This is a milestone year for Canada, as it marks the 150th anniversary of Confederation. It’s a landmark event, and good reason to celebrate.

Despite its great land mass and large economy, this country can sometimes seem small on the world’s stage. Homer Simpson once said, “Anyone can miss Canada, all tucked away down there.” But, its history and achievements are as deep and impressive as the people who call it home.

Owing itself to relative political and military stability, Canadian history is dominated by the themes of economics, resource development, entrepreneurialism, and innovation -- even if they aren’t particularly prominent in high school textbooks.

In the years before the arrival of Europeans, economic activity flourished under the diverse nations of the Aboriginals, who set up vast trade networks. Exchange between native groups was common; however, there is no evidence of a specific merchant class within them.

That specialization was imported by the French, Portuguese, Spanish, and British fishers more than 300 years before Confederation. European boats sailed to the Grand Banks off Newfoundland to harvest cod in the first Western commercial ventures of Canada.

The French and British would eventually make inroads onto the land itself, lured by the luxuries of the fur trade. French companies failed for various reasons, and the British took advantage through the Hudson’s Bay Company, which of course still exists today and is the oldest corporation in North America.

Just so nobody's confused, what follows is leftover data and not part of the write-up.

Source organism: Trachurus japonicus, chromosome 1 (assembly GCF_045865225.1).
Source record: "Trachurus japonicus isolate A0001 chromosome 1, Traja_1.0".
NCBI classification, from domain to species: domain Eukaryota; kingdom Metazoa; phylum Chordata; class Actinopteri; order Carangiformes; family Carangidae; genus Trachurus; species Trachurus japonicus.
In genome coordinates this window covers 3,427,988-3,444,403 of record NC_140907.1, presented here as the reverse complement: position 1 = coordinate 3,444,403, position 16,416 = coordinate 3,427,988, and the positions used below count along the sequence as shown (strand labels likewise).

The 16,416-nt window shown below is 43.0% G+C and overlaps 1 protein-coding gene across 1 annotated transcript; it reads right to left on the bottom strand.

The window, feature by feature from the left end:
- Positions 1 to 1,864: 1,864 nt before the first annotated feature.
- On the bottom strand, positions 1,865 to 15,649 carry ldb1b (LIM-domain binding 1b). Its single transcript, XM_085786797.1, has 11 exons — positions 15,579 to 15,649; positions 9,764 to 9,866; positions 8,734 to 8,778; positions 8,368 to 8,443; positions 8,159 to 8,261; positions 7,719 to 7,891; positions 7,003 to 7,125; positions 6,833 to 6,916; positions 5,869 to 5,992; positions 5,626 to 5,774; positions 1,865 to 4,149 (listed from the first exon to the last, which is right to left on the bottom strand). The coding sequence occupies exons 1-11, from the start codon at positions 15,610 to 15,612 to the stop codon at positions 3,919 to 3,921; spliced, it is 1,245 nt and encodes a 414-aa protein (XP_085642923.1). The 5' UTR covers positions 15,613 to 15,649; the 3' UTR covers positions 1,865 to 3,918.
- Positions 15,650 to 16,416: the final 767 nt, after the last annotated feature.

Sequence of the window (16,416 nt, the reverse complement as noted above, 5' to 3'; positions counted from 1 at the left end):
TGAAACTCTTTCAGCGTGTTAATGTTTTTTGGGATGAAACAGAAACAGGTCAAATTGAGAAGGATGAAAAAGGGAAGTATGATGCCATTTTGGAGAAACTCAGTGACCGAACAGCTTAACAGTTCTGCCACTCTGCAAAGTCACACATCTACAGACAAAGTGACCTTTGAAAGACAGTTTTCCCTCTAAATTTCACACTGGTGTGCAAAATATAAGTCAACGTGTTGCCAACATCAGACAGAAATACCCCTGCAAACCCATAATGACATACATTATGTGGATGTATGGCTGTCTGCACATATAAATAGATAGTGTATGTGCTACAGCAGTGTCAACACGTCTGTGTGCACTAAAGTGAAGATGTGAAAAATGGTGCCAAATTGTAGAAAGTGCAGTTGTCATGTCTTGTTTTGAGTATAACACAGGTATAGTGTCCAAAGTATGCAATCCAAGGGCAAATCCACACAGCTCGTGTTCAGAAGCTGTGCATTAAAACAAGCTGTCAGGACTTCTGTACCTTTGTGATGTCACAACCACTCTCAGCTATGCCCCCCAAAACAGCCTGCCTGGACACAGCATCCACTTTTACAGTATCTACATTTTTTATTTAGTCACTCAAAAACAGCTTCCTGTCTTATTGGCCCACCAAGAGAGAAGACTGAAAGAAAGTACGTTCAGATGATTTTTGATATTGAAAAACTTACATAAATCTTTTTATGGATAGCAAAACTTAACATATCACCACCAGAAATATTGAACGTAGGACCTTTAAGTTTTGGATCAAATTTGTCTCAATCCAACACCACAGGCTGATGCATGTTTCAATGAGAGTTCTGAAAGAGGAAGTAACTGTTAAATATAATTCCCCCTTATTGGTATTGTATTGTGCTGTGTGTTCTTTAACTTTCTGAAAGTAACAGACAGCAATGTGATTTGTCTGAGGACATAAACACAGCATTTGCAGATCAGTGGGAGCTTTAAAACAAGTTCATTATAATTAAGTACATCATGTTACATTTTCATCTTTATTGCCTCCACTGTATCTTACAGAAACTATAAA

Resource industries grew rapidly up to and past Confederation in 1867, and it didn’t take long for timber, metals, petroleum, and agricultural products to join the furs and fish on the global trade scene.

Canada enjoyed immense success at the turn of the century. Being home to the world’s fastest growing economy at the time led Prime Minister Wilfred Laurier to proclaim, “The 19th century was the century of the United States. I think we can claim that it is Canada that shall fill the 20th century.” He may have been proven correct, if not for two World Wars.

The Canadian economy has become much more diversified in more recent times, and Canada has become an innovator and leader, not only in resources, but in financial services, technology, aerospace, manufacturing, engineering, and even consumer products (you can thank Canadians for the Wonderbra, the paint roller, and the retractable beer case handle, among other things).

It seems fitting to recognize this historical milestone by looking back and celebrating the achievements of Canada. To do so, BNN will be running a special series of vignettes highlighting the economic and entrepreneurial force that is Canada. I hope you enjoy watching them as much as I have enjoyed creating them. Here’s to another incredible 150 years!